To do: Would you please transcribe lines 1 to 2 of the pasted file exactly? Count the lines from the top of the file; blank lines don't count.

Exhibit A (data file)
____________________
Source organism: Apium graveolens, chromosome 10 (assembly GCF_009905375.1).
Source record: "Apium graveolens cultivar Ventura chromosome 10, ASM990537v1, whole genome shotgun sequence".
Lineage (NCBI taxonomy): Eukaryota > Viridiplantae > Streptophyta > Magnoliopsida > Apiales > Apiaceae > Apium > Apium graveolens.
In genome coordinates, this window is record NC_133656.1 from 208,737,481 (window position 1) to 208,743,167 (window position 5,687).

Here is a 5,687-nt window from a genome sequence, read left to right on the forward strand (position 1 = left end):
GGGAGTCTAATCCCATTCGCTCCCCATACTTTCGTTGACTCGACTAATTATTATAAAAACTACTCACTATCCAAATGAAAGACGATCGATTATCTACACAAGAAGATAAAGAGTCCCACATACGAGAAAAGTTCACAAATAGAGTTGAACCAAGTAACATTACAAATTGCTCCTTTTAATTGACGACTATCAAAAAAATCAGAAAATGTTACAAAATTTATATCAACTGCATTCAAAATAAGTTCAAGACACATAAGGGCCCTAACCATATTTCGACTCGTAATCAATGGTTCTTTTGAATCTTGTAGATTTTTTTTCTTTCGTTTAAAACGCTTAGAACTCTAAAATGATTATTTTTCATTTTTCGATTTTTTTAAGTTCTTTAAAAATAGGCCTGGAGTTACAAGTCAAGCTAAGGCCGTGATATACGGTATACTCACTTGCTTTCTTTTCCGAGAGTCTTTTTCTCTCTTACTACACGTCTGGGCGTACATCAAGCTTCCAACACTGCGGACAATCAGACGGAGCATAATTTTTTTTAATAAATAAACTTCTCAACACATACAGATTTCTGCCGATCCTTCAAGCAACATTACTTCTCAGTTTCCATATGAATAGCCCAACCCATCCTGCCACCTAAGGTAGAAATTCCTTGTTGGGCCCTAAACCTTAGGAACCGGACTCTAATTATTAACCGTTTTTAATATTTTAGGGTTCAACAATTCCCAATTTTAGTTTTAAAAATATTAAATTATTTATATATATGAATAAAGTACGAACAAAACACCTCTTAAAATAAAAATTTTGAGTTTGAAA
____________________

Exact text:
Source organism: Apium graveolens, chromosome 10 (assembly GCF_009905375.1).
Source record: "Apium graveolens cultivar Ventura chromosome 10, ASM990537v1, whole genome shotgun sequence".